Mets earn thrilling, much-needed win behind rookie hitters (and Pete Alonso)

NEW YORK – When the game was on the line and the Mets chased the Rays in the bottom of the ninth inning, it was up to the kids to create a spark. Not only did they ignite the game that resulted in a rash of runs, but they may have just turned the Mets’ season around.

The Mets, needing a win, trailed the Rays by three runs and managed to get two runners on base, bringing the tying run to the plate. With nobody out, the Mets had three chances to do so. So of course there was a trio of rookies in the order: Brett Baty, Mark Vientos and Francisco Álvarez.

Baty hit swinging. Vientos, after a seventh-inning home run to tie the game at two apiece on the day he was promoted to the big leagues, fired a shot to center. Alvarez then, down to the final out, crushed a game-tying three-run home run off Rays shortstop Jason Adam. When the homer fell off the face of the second deck in left field, Alvarez jumped, spun and waved toward the Mets dugout.

For this trio of rookies who came up through the Mets system together, there was never really any doubt. They relied on their experience in the minors to move up to the majors.

“In the minor leagues, I hit behind Baty and right in front of Vientos,” Alvarez said through an interpreter. “In that era, if one guy doesn’t make it, the next guy can make it. In that situation, I was the third up. If they can’t make it, I want to have a chance to be able to make it. It was very special to to me to be able to reach the team”.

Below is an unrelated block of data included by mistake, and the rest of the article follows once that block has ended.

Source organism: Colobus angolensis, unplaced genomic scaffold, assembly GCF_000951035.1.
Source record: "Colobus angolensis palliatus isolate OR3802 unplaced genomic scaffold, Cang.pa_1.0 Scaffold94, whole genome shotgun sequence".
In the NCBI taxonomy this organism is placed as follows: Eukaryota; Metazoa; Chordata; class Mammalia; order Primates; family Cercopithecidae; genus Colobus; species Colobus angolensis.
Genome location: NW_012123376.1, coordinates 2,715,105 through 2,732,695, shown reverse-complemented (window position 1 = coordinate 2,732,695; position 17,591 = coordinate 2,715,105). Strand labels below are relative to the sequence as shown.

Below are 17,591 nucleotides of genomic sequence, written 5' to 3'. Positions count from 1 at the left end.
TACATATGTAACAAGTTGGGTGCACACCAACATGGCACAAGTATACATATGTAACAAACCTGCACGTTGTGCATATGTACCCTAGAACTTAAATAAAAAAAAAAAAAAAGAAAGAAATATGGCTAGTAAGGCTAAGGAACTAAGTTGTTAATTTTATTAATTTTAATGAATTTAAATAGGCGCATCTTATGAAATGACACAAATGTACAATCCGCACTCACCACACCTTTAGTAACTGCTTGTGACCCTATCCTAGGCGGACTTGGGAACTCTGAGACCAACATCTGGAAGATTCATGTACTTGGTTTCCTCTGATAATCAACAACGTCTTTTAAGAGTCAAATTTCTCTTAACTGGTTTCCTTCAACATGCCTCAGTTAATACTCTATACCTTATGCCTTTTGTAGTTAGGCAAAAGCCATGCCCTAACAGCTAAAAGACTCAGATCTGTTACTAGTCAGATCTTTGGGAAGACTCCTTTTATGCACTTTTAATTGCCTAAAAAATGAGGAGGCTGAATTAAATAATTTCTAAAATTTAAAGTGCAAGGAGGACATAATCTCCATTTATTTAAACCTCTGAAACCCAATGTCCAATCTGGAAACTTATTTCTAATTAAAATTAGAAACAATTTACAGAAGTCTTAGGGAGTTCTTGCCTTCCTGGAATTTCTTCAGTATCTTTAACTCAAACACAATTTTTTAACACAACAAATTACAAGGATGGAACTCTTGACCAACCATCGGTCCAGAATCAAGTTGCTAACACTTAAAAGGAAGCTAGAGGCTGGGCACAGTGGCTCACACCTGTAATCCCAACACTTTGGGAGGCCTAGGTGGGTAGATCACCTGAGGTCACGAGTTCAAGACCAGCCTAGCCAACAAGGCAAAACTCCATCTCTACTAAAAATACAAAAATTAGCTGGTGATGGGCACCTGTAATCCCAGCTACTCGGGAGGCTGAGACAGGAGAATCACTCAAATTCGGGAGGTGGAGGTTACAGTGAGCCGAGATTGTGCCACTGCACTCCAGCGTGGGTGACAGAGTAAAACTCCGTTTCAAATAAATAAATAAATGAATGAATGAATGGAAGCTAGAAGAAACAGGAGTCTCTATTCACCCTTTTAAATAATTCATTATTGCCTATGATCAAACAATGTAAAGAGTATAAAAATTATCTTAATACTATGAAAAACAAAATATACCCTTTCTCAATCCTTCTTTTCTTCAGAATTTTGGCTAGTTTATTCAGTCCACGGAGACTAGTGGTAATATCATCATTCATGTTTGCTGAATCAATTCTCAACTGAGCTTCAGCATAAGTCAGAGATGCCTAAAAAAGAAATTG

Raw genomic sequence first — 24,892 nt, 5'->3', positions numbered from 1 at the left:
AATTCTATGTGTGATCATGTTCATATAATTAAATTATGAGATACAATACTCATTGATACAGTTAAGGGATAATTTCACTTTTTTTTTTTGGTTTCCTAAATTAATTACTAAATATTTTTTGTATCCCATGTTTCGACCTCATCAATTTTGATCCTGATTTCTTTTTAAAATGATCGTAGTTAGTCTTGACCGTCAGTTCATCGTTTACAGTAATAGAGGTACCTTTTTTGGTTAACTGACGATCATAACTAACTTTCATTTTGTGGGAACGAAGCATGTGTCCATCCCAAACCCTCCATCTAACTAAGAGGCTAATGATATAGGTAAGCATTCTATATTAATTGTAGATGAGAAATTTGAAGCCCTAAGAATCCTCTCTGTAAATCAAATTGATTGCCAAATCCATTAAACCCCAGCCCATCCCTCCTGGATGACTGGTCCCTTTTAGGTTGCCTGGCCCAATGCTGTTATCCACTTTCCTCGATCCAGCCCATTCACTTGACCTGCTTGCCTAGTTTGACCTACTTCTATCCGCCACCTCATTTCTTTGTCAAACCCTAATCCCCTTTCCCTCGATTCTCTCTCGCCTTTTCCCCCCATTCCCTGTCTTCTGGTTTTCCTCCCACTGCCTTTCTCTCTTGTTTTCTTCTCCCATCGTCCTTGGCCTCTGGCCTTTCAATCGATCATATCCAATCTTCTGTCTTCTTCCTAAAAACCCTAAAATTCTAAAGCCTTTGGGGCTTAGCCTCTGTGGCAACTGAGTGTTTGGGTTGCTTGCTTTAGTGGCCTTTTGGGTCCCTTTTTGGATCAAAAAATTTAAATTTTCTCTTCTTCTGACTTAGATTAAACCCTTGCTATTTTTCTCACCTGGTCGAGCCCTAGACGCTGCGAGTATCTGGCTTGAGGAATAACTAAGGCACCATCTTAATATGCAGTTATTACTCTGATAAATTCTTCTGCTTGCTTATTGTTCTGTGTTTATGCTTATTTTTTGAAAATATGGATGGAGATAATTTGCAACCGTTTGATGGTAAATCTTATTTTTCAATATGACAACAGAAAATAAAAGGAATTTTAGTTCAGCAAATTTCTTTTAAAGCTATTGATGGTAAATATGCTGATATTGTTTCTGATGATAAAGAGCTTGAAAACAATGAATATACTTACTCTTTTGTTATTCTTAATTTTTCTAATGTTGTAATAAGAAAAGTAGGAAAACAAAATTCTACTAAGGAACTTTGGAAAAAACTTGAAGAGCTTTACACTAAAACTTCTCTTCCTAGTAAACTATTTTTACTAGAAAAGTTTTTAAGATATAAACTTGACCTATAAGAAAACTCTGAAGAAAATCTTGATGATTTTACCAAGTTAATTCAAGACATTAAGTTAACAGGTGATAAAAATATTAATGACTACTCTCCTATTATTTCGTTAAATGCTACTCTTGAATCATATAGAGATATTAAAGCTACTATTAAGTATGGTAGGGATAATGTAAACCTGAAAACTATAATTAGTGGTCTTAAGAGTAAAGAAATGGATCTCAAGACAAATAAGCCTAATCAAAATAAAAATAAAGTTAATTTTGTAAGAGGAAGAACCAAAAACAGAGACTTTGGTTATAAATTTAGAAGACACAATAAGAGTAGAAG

Once the game was sent to extras, none other than Pete Alonso put the finishing touches on it when he led off with a three-run home run that put the Mets ahead for good. New York beat Tampa Bay, 8-7, in 10 innings Wednesday night at Citi Field. The gasp that ensued once Alonso crossed the line can only be described as frenzied relief. This was the team’s first win of the season.

Pete Alonso hits three-run home run in extra innings as Mets defeat Rays 8-7

Pete Alonso hits three-run home run in extra innings as Mets defeat Rays 8-7

It was an emphatic, kid-fueled, home-run victory, with the ingredients needed to, maybe, just maybe, get the third-place Mets rolling again.

As if Alonso’s big home run wasn’t impressive enough on its own, Mets manager Buck Showalter later revealed that the first baseman was “sick as a dog” throughout the game. Most of the players, Showalter said, would not have played. But Alonso, who prides himself on posting, wasn’t having it. If he can play physically, Alonso said later, his priority will always be to help his team win. Not playing because he might have the flu, or a sinus infection, or just a cold, was never an option for the slugger.

Alonso later credited Vientos and Alvarez for sparking the offensive outburst that allowed him to exit the game in the 10th.

“Even though it’s bad to be sick, it’s always nice to be able to hit home runs, too,” Alonso said. “It was great today. Having Alvy and Mark in really big situations … Our guys are professionals. They put together big at-bats consistently. Big ups to them. Those two guys were huge for us today.”